“We shut down the Weston office [for a week and a half], and had our team get out of Dodge and get to safety, to make sure they were taken care of,” Jones said. “The Weston facility opened back up in a soft launch on Sept. 16, and was back to full operation by Sept. 18.”
Deerfield Beach, Fla.-based JM Family Enterprises — parent of World Omni and Southeast Toyota Finance — closed its doors Sept. 14 through Sept. 18, a company spokeswoman confirmed.
Additionally, lenders are “striving to put more focus on ensuring their portfolio isn’t centric to one region, eliminating that risk of being too heavy in a certain area,” Dimont’s Garcia said. “You might see a more concerted effort from lenders to ensure their portfolios are more spaced out from a region perspective.”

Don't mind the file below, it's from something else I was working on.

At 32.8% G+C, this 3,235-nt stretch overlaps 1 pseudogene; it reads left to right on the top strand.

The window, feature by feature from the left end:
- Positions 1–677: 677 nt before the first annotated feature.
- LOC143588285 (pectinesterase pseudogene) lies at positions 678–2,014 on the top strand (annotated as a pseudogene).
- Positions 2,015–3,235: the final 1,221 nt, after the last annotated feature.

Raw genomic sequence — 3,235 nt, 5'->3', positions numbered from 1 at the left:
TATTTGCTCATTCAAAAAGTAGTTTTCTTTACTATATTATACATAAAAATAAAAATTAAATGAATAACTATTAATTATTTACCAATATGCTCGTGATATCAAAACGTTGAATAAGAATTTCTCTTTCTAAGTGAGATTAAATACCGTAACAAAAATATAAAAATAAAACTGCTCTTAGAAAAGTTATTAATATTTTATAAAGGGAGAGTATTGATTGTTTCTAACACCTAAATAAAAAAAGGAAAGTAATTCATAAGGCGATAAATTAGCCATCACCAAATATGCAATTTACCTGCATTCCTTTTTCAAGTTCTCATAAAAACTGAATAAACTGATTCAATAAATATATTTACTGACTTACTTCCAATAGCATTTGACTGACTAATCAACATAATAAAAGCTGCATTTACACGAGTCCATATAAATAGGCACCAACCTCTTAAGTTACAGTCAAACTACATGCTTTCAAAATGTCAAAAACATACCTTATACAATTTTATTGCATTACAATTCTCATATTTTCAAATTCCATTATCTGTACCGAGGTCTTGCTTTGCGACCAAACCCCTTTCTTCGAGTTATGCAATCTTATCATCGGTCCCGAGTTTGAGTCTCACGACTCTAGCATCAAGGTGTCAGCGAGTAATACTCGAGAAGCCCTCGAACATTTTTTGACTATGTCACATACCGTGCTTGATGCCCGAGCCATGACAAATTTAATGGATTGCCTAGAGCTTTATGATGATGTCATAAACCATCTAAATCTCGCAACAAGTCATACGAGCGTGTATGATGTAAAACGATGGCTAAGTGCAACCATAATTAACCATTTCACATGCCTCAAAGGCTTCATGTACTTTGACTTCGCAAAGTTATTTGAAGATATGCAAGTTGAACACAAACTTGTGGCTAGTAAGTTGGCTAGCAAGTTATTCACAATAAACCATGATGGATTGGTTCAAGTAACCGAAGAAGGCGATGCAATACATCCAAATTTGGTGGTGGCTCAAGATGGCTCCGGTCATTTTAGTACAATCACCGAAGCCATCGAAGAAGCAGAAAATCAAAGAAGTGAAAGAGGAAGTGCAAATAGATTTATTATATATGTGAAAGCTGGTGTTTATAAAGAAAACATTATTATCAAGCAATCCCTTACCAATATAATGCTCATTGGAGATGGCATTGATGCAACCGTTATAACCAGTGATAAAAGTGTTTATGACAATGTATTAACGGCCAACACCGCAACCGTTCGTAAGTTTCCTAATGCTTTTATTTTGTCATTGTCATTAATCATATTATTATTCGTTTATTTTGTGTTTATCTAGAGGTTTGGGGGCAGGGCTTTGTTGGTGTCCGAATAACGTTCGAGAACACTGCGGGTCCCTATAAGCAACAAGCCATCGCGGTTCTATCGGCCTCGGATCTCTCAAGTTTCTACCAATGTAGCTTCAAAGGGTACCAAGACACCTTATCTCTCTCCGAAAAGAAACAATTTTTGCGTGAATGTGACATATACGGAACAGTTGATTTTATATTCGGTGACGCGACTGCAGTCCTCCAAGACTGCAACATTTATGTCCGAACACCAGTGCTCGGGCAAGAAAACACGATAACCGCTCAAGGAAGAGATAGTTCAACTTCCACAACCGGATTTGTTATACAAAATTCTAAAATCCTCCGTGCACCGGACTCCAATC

Despite any impact caused to volume or business by the hurricanes, auto lenders are prepared to help both consumers and dealers. Nearly all lenders in the space are offering forms of financial assistance — from payment deferments to halting repossession activity — but they are also taking action to aid dealers.
“After each storm, our initial focus was to connect with our dealers to determine if they were safe,” a spokeswoman for Ally Financial told AFN. “We are now working to evaluate the impact of both storms on our dealers’ businesses on a case-by-case basis, and determining how we can help with recovery efforts moving forward. Ally has navigated weather incidents like this in the past, and can offer flexibility and financing options to help dealers get back to business as quickly as possible.”
From a enterprise-wide perspective, it is “amazing to see the strengthened culture within the bank,” SunTrust’s Jones said. Texas and Florida are big markets — the bank’s top two states, in fact — members banded together. It’s a “really humbling experience” to put down day-to-day operational duties and pull together in times like these, he added.
This article originally appears in the October issue of Auto Finance News. To view the full digital issue, click here.